Brent crude extended its rally to a two-year high as OPEC and Russia signaled they’ll prolong supply cuts, while instability in Iraq’s Kurdish region persisted.
The global benchmark rose 0.8 percent, and West Texas Intermediate gained 0.5 percent, though both crudes pulled back from Monday’s highs as they moved closer to levels that signal they might be overbought. Supporting the rally was Saudi Arabian Crown Prince Mohammed bin Salman last week backing an extension of production cuts by OPEC beyond March, following similar signals from Russian President Vladimir Putin.
“OPEC is doing a good job of talking up their position. That put a bid in the market coming into today,” Bob Yawger, director of the futures division at Mizuho Securities USA Inc. in New York, said by telephone. The issues in Kurdistan have “not ended yet. There’s still some potential bid from that.”
Oil has climbed this month as investors wait to see whether OPEC will formally agree to an extension of its cuts at a meeting in November. On Monday, JPMorgan Chase & Co. raised both its Brent and WTI 2018 forecasts. Yet, both Brent and WTI’s 14-day relative strength index moved toward 70, indicating the commodity may be overbought.
“When you’re in a range-bound market without a lot of really clear and definitive fundamental information, people tend to start trading off of technicals,” Bill O’Grady, chief market strategist at Confluence Investment Management in St. Louis, said by telephone. “Momentum in oil has been pretty strong, so unless you’ve got something out there that tells you we are on a clear path to $60, you’re going to want to see how the data plays out.”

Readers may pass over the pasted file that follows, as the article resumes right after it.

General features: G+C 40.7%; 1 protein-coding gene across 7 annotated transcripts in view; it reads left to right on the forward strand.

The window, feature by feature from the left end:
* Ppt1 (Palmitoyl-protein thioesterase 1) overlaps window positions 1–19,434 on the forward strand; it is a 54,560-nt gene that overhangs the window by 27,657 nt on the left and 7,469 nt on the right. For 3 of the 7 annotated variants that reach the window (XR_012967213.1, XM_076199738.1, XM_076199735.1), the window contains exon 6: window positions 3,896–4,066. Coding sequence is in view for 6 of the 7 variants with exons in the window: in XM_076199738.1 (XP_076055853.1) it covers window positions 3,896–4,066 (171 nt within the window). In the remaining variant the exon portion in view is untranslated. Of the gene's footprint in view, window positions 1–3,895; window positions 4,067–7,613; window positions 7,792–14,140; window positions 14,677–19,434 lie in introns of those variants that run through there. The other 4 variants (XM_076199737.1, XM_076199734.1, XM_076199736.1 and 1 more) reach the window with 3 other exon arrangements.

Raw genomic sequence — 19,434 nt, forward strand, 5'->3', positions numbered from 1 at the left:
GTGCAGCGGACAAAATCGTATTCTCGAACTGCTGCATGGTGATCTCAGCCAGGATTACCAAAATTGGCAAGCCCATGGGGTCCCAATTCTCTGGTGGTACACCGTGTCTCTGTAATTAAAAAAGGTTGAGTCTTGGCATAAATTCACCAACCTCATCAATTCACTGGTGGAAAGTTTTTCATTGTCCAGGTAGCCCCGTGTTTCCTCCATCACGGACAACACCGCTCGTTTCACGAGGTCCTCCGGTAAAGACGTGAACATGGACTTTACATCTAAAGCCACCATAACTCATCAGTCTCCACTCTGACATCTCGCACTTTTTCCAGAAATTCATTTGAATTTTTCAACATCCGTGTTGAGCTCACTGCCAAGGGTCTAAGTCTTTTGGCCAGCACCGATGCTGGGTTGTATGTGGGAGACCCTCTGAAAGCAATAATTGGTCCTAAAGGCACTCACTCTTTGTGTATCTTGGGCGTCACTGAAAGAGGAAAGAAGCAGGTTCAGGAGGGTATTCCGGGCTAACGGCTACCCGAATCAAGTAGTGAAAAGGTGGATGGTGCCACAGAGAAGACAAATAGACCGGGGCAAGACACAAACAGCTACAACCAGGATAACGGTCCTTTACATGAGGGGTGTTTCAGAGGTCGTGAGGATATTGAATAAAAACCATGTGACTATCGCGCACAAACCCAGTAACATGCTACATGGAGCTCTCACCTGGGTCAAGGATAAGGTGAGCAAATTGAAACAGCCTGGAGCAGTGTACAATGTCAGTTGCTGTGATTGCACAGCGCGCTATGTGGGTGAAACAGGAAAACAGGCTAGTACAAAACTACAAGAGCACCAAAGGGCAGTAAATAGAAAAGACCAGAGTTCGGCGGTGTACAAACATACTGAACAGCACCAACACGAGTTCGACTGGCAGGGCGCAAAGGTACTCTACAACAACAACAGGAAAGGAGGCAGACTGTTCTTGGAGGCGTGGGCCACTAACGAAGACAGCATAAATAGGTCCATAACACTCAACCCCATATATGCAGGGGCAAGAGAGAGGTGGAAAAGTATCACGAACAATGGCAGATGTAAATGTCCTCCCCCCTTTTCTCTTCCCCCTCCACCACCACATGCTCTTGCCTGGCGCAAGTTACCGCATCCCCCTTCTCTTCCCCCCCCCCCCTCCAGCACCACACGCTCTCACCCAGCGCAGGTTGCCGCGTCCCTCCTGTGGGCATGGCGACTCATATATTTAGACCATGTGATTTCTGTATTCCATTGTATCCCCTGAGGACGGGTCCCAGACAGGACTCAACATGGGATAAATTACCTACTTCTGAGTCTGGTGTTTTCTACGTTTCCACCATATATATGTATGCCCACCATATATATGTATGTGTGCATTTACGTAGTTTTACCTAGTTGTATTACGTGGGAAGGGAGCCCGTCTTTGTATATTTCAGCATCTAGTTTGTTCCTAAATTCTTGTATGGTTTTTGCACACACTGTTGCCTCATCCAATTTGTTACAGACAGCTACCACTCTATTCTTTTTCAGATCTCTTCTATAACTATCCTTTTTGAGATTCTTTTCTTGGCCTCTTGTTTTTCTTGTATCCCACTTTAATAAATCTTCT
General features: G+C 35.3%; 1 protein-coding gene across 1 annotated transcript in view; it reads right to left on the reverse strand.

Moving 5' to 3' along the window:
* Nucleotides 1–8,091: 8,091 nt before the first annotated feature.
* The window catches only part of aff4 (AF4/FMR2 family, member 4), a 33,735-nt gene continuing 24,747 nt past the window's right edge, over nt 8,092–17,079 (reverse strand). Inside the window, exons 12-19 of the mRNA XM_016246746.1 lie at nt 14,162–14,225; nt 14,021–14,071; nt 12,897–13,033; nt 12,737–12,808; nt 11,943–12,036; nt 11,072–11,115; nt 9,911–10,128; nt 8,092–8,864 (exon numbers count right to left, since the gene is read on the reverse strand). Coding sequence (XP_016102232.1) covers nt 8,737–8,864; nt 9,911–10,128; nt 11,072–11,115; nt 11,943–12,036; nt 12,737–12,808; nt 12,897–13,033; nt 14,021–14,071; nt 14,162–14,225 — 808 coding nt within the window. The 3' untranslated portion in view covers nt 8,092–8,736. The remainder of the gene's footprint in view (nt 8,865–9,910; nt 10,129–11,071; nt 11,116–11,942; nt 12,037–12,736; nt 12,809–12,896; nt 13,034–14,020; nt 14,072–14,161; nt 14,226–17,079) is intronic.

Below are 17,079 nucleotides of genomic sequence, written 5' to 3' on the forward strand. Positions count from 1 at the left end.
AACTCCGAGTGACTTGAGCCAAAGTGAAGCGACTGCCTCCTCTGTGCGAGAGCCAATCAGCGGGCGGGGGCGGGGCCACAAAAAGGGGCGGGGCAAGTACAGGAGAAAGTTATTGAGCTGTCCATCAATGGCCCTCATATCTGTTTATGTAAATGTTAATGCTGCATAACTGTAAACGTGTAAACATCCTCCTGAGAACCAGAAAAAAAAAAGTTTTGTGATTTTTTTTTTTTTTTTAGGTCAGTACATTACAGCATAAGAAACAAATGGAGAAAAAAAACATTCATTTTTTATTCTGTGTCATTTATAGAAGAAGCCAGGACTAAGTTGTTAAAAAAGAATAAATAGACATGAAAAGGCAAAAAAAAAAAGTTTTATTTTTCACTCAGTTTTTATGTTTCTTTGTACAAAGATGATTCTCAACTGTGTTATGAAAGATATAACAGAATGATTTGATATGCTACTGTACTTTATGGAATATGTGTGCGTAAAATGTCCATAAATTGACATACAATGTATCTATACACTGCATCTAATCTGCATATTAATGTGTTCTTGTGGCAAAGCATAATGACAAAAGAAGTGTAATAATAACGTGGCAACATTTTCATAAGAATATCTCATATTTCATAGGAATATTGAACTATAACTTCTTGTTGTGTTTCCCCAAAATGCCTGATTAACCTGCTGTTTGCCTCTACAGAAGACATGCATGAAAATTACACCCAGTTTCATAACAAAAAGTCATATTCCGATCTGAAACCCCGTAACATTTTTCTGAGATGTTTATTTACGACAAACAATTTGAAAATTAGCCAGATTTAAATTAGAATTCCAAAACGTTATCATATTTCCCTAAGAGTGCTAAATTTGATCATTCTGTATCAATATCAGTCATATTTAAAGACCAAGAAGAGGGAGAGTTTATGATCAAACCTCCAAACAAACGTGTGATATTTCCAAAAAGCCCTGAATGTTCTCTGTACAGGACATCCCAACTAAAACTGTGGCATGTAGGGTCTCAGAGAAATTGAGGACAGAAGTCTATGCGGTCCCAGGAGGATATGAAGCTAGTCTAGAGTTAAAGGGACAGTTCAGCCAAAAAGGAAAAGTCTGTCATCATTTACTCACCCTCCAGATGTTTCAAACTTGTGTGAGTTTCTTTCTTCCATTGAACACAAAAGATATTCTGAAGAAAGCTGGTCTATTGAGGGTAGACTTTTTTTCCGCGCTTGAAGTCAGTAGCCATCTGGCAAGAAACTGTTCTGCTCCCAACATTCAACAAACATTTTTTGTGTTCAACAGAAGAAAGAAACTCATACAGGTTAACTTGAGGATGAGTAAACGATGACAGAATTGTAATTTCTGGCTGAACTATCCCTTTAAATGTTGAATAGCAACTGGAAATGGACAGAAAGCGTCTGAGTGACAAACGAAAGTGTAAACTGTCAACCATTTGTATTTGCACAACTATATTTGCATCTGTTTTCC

Brent for December settlement, which expires Tuesday, rose 46 cents to settle at $60.90 a barrel on the London-based ICE Futures Europe exchange, the highest close since July 2015. The global benchmark crude traded at a premium of $6.75 to WTI.
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WTI for December delivery added 25 cents to end the session at $54.15 a barrel on the New York Mercantile Exchange, the highest level in eight months. Total volume traded was about 17 percent below the 100-day average.
Oil exports resumed from Iraq’s Kurdish region after halting earlier Monday, a port agent said, highlighting uncertainty about pipeline shipments from OPEC’s second-biggest producer.
The halt came days after Iraqi troops captured oil fields from Kurdish fighters in northern Iraq’s disputed Kirkuk province. Shipments by pipeline averaged 264,000 barrels a day before the stoppage, less than half their normal daily level of 600,000 barrels. Exports from Kirkuk, which had been flowing through the same pipeline network to Ceyhan, remained halted as of Monday, the port agent said.
Cushing, Oklahoma crude stockpiles declined 150,000 barrels last week, according to a forecast compiled by Bloomberg. Iraq added a fifth offshore crude-exporting facility with a capacity of 900,000 barrels a day to boost shipments by sea, the nation’s oil ministry said in an emailed statement, citing Minister Jabbar al-Luaibi. The U.A.E. is disclosing oil allocations to customers every month, and other countries should follow suit, Energy Minister Suhail Al Mazrouei told reporters in Abu Dhabi.